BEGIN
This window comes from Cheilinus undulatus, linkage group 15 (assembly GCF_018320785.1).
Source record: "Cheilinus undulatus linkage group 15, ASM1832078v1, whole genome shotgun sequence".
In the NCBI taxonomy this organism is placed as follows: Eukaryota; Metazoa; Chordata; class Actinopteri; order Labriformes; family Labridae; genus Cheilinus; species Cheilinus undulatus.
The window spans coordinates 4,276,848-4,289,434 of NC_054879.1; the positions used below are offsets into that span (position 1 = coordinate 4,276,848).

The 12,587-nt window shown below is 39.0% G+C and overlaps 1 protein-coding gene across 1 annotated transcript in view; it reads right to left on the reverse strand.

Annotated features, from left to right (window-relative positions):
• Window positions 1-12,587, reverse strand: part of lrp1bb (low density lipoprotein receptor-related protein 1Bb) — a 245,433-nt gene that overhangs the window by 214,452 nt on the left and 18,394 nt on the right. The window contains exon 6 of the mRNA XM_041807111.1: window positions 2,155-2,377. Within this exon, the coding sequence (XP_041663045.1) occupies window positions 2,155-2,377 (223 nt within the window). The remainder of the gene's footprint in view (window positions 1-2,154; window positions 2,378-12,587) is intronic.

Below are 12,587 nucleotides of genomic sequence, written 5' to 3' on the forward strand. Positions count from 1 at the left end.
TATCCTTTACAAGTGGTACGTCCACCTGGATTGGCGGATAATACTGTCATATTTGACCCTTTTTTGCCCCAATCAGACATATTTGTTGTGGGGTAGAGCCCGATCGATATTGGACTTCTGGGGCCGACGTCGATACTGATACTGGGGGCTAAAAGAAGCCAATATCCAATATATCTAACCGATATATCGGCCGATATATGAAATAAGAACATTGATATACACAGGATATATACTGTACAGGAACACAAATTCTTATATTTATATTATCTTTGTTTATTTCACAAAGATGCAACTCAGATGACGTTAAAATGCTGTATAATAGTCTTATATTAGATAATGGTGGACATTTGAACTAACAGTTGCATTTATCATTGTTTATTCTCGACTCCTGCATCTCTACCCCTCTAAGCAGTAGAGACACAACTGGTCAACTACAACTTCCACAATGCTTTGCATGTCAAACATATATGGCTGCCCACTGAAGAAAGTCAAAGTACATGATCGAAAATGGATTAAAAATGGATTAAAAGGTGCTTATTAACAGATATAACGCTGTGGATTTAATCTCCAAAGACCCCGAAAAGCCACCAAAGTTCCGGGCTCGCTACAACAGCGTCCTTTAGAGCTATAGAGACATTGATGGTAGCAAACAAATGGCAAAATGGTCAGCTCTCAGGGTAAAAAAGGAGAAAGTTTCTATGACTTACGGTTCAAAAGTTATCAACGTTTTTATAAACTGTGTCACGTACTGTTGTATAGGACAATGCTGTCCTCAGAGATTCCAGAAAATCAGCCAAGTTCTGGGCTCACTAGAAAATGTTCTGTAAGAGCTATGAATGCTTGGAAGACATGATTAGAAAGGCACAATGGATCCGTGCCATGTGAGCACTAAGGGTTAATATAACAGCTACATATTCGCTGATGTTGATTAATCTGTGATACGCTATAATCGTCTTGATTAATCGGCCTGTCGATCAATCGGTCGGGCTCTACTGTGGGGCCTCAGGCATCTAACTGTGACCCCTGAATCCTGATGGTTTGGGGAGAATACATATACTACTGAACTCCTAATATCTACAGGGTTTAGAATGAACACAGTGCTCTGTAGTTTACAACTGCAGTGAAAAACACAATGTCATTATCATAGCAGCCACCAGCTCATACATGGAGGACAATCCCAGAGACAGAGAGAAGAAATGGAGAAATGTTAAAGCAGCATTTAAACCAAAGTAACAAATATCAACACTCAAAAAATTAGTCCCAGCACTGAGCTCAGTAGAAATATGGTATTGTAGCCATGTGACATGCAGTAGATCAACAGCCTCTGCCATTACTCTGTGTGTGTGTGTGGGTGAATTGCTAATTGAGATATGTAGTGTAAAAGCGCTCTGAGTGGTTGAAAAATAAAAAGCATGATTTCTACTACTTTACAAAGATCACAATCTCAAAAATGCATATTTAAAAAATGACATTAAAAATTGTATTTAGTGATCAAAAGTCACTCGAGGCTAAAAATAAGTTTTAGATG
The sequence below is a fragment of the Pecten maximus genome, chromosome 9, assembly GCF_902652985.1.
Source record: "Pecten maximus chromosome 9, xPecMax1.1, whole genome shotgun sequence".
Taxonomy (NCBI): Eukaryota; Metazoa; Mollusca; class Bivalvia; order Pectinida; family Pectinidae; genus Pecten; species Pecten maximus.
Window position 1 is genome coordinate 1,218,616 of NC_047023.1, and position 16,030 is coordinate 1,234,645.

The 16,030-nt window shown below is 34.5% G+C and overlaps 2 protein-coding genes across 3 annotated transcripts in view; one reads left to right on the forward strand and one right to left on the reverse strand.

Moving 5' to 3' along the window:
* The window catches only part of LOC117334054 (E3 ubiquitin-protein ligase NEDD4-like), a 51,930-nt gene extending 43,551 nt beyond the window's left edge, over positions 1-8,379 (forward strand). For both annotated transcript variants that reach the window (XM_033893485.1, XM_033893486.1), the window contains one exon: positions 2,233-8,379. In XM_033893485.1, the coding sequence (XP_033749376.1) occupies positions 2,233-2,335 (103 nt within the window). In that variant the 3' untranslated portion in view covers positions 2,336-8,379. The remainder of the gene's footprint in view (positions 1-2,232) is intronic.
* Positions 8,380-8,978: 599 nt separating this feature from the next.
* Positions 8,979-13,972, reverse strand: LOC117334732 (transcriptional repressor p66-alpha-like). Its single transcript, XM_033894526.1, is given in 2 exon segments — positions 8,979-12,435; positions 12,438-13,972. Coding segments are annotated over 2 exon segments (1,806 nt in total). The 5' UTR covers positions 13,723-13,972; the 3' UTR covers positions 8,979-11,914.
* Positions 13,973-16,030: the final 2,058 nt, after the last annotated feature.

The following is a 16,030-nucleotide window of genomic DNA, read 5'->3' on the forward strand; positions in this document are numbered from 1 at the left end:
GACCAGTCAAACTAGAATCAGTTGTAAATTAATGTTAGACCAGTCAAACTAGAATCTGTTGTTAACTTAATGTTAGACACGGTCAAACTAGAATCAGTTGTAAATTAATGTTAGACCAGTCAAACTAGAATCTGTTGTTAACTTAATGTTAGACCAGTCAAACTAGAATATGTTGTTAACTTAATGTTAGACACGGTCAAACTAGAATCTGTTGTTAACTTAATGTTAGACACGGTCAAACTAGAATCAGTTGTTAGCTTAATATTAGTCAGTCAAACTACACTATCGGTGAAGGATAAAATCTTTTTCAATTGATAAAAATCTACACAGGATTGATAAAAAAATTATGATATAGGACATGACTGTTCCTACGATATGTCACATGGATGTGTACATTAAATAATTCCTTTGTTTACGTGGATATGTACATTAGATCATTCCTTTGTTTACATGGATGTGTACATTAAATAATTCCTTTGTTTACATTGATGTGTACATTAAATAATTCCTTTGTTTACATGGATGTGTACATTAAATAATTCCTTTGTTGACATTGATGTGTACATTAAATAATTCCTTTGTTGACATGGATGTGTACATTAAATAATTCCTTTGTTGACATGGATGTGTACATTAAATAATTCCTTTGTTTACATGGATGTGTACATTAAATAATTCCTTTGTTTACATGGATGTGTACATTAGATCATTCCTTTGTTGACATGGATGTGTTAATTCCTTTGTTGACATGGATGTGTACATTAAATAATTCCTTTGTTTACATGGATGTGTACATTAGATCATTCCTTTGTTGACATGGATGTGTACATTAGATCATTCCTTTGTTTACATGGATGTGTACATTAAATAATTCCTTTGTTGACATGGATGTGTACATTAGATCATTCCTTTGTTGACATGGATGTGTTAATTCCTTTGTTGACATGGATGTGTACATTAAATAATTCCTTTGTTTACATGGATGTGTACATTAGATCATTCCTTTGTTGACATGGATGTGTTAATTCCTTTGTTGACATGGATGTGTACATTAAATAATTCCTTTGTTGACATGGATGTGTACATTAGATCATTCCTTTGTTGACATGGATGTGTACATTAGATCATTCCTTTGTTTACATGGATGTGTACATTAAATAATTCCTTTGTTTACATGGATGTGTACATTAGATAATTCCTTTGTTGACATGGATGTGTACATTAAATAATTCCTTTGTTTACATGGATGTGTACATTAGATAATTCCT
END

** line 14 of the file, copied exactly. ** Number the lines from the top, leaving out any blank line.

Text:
The 16,030-nt window shown below is 34.5% G+C and overlaps 2 protein-coding genes across 3 annotated transcripts in view; one reads left to right on the forward strand and one right to left on the reverse strand.